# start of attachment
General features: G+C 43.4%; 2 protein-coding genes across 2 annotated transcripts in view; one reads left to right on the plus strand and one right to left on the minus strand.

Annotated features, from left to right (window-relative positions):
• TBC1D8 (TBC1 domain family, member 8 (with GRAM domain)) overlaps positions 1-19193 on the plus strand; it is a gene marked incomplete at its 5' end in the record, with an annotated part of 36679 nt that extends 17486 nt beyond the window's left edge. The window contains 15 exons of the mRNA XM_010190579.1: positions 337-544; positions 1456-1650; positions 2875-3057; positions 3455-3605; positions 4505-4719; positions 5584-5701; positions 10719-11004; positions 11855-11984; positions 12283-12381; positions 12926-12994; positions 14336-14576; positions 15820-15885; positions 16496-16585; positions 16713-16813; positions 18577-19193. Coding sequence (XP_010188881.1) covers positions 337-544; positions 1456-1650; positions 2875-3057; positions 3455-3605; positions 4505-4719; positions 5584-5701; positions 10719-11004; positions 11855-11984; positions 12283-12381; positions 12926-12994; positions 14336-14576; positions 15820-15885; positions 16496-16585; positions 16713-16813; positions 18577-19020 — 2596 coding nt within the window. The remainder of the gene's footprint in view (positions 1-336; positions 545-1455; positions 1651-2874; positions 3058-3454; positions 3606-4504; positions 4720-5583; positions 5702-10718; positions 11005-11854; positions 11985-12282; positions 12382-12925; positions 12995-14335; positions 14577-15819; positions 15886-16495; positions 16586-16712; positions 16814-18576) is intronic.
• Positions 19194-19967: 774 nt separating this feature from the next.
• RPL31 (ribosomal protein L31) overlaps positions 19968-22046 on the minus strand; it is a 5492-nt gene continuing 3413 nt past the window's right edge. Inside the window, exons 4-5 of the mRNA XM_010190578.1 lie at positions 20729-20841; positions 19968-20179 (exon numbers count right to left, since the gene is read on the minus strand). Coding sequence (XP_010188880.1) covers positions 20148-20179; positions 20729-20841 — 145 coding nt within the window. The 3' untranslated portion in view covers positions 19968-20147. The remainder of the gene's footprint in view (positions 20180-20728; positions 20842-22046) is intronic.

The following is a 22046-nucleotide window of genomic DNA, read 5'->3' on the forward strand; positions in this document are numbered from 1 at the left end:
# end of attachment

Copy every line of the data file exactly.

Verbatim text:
General features: G+C 43.4%; 2 protein-coding genes across 2 annotated transcripts in view; one reads left to right on the plus strand and one right to left on the minus strand.

Annotated features, from left to right (window-relative positions):
• TBC1D8 (TBC1 domain family, member 8 (with GRAM domain)) overlaps positions 1-19193 on the plus strand; it is a gene marked incomplete at its 5' end in the record, with an annotated part of 36679 nt that extends 17486 nt beyond the window's left edge. The window contains 15 exons of the mRNA XM_010190579.1: positions 337-544; positions 1456-1650; positions 2875-3057; positions 3455-3605; positions 4505-4719; positions 5584-5701; positions 10719-11004; positions 11855-11984; positions 12283-12381; positions 12926-12994; positions 14336-14576; positions 15820-15885; positions 16496-16585; positions 16713-16813; positions 18577-19193. Coding sequence (XP_010188881.1) covers positions 337-544; positions 1456-1650; positions 2875-3057; positions 3455-3605; positions 4505-4719; positions 5584-5701; positions 10719-11004; positions 11855-11984; positions 12283-12381; positions 12926-12994; positions 14336-14576; positions 15820-15885; positions 16496-16585; positions 16713-16813; positions 18577-19020 — 2596 coding nt within the window. The remainder of the gene's footprint in view (positions 1-336; positions 545-1455; positions 1651-2874; positions 3058-3454; positions 3606-4504; positions 4720-5583; positions 5702-10718; positions 11005-11854; positions 11985-12282; positions 12382-12925; positions 12995-14335; positions 14577-15819; positions 15886-16495; positions 16586-16712; positions 16814-18576) is intronic.
• Positions 19194-19967: 774 nt separating this feature from the next.
• RPL31 (ribosomal protein L31) overlaps positions 19968-22046 on the minus strand; it is a 5492-nt gene continuing 3413 nt past the window's right edge. Inside the window, exons 4-5 of the mRNA XM_010190578.1 lie at positions 20729-20841; positions 19968-20179 (exon numbers count right to left, since the gene is read on the minus strand). Coding sequence (XP_010188880.1) covers positions 20148-20179; positions 20729-20841 — 145 coding nt within the window. The 3' untranslated portion in view covers positions 19968-20147. The remainder of the gene's footprint in view (positions 20180-20728; positions 20842-22046) is intronic.

The following is a 22046-nucleotide window of genomic DNA, read 5'->3' on the forward strand; positions in this document are numbered from 1 at the left end: